Appellant, employing a number of forceful verbs and adjectives, would have us extend Bantam Books. It is argued that the Commission's action "chilled," "intimidated," "condemned," and "censored" distribution of Penthouse; the very fact that the 7-Eleven chain discontinued sales of Penthouse proves that the Commission's actions abridged appellant's First Amendment rights. That argument seems to us to stretch too far. We do not see why government officials may not vigorously criticize a publication for any reason they wish. As part of the duties of their office, these officials surely must be expected to be free to speak out to criticize practices, even in a condemnatory fashion, that they might not have the statutory or even constitutional authority to regulate. Cf. Reuber v. United States, 750 F.2d 1039, 1059 (D.C. Cir. 1984) (a government actor may openly criticize a study produced by an employee so long as no job-threatening sanction is employed). If the First Amendment were thought to be violated any time a private citizen's speech or writings were criticized by a government official, those officials might be virtually immobilized. See Block v. Meese, 793 F.2d 1303, 1312-1314 (D.C. Cir. 1986) (Scalia, J.); cf. Barr v. Mateo, 360 U.S. 564, 574-75, 79 S.Ct. 1335, 1341, 3 L.Ed.2d 1434 (1959); see generally M. Yudof, When Government Speaks, 20-22, 31, 38-44, 55-56, 164-73, 200-07, 259-99 (1983); T. Emerson, The System of Freedom of Expression, 698-99, 701-09 (1970).

Whenever a government official criticizes a publication it might be thought that he or she implicitly appeals to the public not to buy, or distributors not to sell, that publication. And if the distributor refuses the appeal and the government official criticizes the distributor for its refusal, it is hard to understand how, and why, that criticism can be banned. The letter, of course, did not go so far as to express the government's (or even the Advisory Commission's) criticism of the companies selling Penthouse. But even accepting Penthouse's argument that the letter could be fairly read as a threat to "blacklist" its distributors, this charge with the rhetoric drawn out says nothing more than that the Commission threatened to embarrass the distributors publicly. As we have observed, corporations and other institutions are criticized by government officials for all sorts of conduct that might well be perfectly legal, including speech protected by the First Amendment. At least when the government threatens no sanction — criminal or otherwise — we very much doubt that the government's criticism or effort to embarrass the distributor threatens anyone's First Amendment rights. "[W]e know of no case in which the first amendment has been held to be implicated by governmental action consisting of no more than governmental criticism of the speech's content." Block v. Meese, 793 F.2d at 1313.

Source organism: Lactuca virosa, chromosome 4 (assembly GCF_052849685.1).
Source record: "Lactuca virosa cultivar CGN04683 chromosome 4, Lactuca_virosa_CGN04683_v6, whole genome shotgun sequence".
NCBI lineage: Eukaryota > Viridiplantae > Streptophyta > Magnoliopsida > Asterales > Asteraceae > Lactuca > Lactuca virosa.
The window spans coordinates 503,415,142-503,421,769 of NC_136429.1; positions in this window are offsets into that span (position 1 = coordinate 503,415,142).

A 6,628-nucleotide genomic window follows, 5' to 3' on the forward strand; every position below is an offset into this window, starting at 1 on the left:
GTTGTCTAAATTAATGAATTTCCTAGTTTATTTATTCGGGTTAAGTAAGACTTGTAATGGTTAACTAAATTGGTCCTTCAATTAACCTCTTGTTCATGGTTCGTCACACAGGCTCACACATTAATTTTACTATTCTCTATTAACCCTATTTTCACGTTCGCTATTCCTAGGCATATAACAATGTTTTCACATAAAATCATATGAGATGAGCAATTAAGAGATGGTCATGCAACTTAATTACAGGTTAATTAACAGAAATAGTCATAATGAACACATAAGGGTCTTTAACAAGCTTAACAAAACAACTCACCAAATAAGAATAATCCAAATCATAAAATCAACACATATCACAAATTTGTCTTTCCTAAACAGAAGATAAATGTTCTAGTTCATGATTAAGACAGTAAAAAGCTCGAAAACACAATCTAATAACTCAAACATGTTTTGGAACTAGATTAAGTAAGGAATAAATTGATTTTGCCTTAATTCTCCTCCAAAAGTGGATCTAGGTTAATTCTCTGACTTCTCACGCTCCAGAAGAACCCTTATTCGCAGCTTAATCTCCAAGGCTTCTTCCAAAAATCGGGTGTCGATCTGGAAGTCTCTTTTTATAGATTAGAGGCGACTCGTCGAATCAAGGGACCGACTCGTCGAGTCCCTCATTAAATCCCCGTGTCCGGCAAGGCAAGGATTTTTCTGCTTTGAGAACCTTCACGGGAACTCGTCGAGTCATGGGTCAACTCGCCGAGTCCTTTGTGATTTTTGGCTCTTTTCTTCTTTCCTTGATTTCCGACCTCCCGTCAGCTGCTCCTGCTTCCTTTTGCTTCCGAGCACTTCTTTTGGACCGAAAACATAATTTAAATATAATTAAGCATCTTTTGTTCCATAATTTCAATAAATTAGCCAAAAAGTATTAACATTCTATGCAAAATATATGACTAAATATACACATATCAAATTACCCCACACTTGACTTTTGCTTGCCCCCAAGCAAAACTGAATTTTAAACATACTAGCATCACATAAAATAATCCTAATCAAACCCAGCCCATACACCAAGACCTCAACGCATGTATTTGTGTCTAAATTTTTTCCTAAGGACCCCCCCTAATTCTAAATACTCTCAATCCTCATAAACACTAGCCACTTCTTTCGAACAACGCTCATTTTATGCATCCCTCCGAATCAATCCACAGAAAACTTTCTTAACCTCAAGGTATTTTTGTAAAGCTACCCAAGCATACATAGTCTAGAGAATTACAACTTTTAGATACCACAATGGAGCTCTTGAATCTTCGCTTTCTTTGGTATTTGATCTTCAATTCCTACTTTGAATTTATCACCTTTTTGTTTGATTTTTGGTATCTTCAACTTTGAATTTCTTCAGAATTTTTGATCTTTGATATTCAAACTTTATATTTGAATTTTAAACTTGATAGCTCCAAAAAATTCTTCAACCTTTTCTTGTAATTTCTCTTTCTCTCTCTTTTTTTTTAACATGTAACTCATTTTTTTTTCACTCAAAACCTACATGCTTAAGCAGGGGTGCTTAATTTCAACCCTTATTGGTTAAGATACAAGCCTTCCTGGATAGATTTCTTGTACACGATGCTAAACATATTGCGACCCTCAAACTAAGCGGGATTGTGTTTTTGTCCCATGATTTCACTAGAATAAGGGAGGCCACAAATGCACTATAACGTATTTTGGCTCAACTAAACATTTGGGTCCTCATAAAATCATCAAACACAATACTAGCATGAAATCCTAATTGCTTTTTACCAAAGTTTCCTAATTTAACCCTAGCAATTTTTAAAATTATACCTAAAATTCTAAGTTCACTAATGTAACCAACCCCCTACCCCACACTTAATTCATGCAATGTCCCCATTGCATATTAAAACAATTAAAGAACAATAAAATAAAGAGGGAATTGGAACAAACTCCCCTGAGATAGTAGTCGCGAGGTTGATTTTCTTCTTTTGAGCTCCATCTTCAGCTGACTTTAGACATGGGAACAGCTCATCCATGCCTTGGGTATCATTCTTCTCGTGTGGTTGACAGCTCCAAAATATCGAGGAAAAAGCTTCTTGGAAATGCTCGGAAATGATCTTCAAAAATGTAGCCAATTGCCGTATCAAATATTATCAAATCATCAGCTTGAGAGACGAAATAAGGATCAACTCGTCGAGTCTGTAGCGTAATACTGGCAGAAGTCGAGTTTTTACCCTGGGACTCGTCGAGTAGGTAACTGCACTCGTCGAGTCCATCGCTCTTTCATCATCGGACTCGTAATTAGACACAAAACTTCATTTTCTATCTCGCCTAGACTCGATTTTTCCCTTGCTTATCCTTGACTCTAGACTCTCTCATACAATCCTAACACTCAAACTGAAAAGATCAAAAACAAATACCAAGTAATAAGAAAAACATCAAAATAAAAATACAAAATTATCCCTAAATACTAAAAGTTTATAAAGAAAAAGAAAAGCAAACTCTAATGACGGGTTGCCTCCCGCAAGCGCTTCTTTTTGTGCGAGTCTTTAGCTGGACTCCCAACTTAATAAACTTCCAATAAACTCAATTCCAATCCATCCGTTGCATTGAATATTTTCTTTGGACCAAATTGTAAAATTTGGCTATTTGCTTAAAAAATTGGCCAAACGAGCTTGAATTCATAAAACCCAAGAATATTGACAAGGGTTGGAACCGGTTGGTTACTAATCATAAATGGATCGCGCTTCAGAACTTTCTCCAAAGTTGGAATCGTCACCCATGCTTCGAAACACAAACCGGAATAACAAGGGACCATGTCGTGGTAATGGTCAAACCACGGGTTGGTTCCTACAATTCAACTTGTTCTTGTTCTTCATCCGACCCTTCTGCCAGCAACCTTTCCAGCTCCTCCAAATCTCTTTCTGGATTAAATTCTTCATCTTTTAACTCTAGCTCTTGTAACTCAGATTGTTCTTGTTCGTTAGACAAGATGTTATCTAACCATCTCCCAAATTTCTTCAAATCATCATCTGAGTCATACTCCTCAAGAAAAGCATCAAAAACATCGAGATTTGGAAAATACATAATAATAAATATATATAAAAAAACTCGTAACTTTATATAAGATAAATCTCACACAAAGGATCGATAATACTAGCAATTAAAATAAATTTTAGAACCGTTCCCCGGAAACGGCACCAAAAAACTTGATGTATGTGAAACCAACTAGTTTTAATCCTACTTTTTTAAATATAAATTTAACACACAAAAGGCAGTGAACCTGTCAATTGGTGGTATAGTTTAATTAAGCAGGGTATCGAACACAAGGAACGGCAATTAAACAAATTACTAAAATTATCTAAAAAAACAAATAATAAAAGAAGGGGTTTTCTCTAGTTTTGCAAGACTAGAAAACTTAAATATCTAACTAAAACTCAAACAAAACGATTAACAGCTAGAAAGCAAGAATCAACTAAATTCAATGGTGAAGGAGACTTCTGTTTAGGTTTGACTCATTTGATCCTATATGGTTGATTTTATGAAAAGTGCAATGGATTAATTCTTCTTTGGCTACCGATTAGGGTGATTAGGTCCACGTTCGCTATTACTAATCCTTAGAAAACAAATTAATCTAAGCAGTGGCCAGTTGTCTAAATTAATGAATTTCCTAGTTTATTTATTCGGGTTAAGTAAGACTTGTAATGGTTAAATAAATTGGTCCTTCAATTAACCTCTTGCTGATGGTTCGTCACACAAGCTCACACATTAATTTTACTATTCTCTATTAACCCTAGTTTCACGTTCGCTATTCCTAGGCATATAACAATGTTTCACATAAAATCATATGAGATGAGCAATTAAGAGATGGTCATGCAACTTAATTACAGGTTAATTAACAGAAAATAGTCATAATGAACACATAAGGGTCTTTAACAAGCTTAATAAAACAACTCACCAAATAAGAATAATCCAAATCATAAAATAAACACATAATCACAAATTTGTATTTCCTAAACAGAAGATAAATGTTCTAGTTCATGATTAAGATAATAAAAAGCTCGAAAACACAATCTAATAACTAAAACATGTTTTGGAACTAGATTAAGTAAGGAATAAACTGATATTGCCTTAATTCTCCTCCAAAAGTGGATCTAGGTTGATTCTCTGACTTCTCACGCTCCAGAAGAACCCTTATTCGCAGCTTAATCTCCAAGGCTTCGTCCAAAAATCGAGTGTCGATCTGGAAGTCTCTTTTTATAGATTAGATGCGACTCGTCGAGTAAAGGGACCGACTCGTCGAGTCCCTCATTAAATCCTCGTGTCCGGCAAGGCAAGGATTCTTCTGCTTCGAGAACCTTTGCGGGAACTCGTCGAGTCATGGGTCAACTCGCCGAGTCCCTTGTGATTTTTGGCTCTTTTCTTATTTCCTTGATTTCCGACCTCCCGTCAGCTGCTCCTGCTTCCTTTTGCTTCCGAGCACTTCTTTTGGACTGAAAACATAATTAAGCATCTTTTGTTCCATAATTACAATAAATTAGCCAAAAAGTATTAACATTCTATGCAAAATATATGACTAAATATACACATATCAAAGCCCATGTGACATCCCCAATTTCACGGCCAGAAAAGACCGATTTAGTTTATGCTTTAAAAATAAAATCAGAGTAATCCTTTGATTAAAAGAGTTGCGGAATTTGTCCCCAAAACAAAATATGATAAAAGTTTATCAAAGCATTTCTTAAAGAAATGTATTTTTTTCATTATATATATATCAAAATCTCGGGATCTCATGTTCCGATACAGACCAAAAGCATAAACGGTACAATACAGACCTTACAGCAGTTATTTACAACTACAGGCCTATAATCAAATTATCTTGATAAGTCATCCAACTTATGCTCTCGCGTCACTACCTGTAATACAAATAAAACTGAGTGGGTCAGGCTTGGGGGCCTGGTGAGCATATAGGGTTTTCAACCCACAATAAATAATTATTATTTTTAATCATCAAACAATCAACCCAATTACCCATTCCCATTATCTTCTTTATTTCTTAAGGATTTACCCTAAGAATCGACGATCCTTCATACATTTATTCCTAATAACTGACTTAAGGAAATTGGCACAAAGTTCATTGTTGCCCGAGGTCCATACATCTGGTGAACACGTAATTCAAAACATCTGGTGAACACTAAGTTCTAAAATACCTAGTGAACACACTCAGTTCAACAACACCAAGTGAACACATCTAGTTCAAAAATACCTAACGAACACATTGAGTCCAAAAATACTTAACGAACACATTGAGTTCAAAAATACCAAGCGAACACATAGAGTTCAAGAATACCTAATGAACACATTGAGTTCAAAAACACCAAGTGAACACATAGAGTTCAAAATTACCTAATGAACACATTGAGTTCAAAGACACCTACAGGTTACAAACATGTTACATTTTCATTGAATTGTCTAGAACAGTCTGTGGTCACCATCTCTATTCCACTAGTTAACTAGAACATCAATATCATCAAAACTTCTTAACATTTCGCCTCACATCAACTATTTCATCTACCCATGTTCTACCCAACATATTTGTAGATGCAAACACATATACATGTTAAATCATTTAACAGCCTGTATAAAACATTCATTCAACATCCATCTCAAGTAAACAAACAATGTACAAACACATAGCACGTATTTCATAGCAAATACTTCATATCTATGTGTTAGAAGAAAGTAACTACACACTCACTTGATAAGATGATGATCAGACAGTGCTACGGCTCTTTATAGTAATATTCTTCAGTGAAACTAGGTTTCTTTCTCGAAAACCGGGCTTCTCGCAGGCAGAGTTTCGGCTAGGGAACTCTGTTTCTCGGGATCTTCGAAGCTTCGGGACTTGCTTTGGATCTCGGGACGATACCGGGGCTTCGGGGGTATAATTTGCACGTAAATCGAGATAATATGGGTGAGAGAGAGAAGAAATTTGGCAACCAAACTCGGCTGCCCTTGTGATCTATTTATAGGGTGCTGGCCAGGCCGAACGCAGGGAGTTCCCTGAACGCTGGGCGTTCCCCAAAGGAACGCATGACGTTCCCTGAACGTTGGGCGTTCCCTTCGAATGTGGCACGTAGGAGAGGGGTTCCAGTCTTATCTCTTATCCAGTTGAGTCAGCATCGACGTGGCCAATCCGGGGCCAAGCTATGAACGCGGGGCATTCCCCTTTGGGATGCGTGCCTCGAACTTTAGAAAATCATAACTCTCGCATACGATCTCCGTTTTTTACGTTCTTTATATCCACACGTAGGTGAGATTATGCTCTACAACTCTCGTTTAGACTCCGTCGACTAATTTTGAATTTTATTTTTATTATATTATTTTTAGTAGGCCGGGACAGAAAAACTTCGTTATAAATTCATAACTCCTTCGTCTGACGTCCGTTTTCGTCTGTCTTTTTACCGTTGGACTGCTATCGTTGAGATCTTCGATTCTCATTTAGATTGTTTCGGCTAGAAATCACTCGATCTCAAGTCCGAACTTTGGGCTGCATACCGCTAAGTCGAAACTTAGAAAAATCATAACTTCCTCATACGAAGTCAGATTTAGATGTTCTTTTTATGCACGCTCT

There is no contention that the threat to blacklist the distributors violated their due process rights. Cf. Joint Anti-Fascist Refugee Comm. v. McGrath, 341 U.S. 123, 71 S.Ct. 624, 95 L.Ed. 817 (1951).

In any event, it is unnecessary to decide whether a government official's appeal to a distributor not to sell a particular publication, backed by no more than a "threat" by the official to characterize the publications with a strong pejorative, could, under any circumstances, violate the First Amendment. Even if it could, and even if the facts of this case were to make out such a cause of action, certainly no court has ever so held. To be sure, in Hobson v. Wilson, we held that the extensive scheme developed by the FBI to disrupt political activities of certain disfavored groups (COINTELPRO) violated their First Amendment rights of association and speech, 737 F.2d 1, 28 (D.C. Cir. 1984), cert. denied, 470 U.S. 1084, 105 S.Ct. 1843, 85 L.Ed.2d 142 (1985). In that case, however, FBI agents acted surreptitiously and in disguise to publish pamphlets making false allegations about persons in the target organizations. The government officers were not openly criticizing anyone or any idea; indeed, they were acting as agents provocateurs without disclosing that the government was involved at all. We see Hobson, then, as an exception to the general rule we glean from Supreme Court cases, an exception limited to a situation where the government's interest in having its officials able to communicate freely on all sorts of matters is not implicated. That exception does not apply here because there is no allegation that a Commission member said or did anything while purporting to be other than a Commission member. That Southland's general counsel did not identify which Commission member made the alleged call seems quite irrelevant. Some of the broad dicta in Hobson used in identifying the contours of the constitutional right involved appears to us to have been overtaken and circumscribed by the subsequent Supreme Court case of Anderson v. Creighton, 483 U.S. 635, 639-40, 107 S.Ct. 3034, 3038-39, 97 L.Ed.2d 523 (1987), which cautioned against describing the asserted constitutional right in overly general terms. In sum, appellees are entitled to immunity from suit for damages for a constitutional tort because "government officials performing discretionary functions, generally are shielded from liability for civil damages insofar as their conduct does not violate clearly established statutory or constitutional rights of which a reasonable person would have known." Harlow v. Fitzgerald, 457 U.S. 800, 819, 102 S.Ct. 2727, 2738, 73 L.Ed.2d 396 (1982) (emphasis added); see also Harris v. District of Columbia, 932 F.2d 10, 12-13 (D.C. Cir. 1991).